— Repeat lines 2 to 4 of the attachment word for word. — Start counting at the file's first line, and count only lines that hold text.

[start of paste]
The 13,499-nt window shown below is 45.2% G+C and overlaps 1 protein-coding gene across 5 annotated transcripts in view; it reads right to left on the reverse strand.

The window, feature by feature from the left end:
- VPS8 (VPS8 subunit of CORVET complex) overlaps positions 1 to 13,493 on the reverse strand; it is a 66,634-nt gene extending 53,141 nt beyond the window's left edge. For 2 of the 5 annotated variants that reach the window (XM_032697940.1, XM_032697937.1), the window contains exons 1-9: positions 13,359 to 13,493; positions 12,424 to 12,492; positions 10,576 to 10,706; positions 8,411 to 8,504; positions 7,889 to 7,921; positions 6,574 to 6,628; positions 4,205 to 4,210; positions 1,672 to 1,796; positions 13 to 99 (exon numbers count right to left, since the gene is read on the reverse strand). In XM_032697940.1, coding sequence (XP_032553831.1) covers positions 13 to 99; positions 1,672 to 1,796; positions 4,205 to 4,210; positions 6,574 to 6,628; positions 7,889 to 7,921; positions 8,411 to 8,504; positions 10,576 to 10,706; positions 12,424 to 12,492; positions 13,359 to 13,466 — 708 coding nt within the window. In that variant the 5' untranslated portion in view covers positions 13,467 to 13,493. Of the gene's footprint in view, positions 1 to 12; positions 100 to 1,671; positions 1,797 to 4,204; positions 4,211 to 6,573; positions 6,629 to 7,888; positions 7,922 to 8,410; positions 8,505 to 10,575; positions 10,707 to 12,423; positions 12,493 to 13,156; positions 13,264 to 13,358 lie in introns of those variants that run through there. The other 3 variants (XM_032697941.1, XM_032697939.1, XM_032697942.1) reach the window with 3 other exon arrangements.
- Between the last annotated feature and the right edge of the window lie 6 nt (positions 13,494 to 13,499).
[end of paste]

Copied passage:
The window, feature by feature from the left end:
- VPS8 (VPS8 subunit of CORVET complex) overlaps positions 1 to 13,493 on the reverse strand; it is a 66,634-nt gene extending 53,141 nt beyond the window's left edge. For 2 of the 5 annotated variants that reach the window (XM_032697940.1, XM_032697937.1), the window contains exons 1-9: positions 13,359 to 13,493; positions 12,424 to 12,492; positions 10,576 to 10,706; positions 8,411 to 8,504; positions 7,889 to 7,921; positions 6,574 to 6,628; positions 4,205 to 4,210; positions 1,672 to 1,796; positions 13 to 99 (exon numbers count right to left, since the gene is read on the reverse strand). In XM_032697940.1, coding sequence (XP_032553831.1) covers positions 13 to 99; positions 1,672 to 1,796; positions 4,205 to 4,210; positions 6,574 to 6,628; positions 7,889 to 7,921; positions 8,411 to 8,504; positions 10,576 to 10,706; positions 12,424 to 12,492; positions 13,359 to 13,466 — 708 coding nt within the window. In that variant the 5' untranslated portion in view covers positions 13,467 to 13,493. Of the gene's footprint in view, positions 1 to 12; positions 100 to 1,671; positions 1,797 to 4,204; positions 4,211 to 6,573; positions 6,629 to 7,888; positions 7,922 to 8,410; positions 8,505 to 10,575; positions 10,707 to 12,423; positions 12,493 to 13,156; positions 13,264 to 13,358 lie in introns of those variants that run through there. The other 3 variants (XM_032697941.1, XM_032697939.1, XM_032697942.1) reach the window with 3 other exon arrangements.
- Between the last annotated feature and the right edge of the window lie 6 nt (positions 13,494 to 13,499).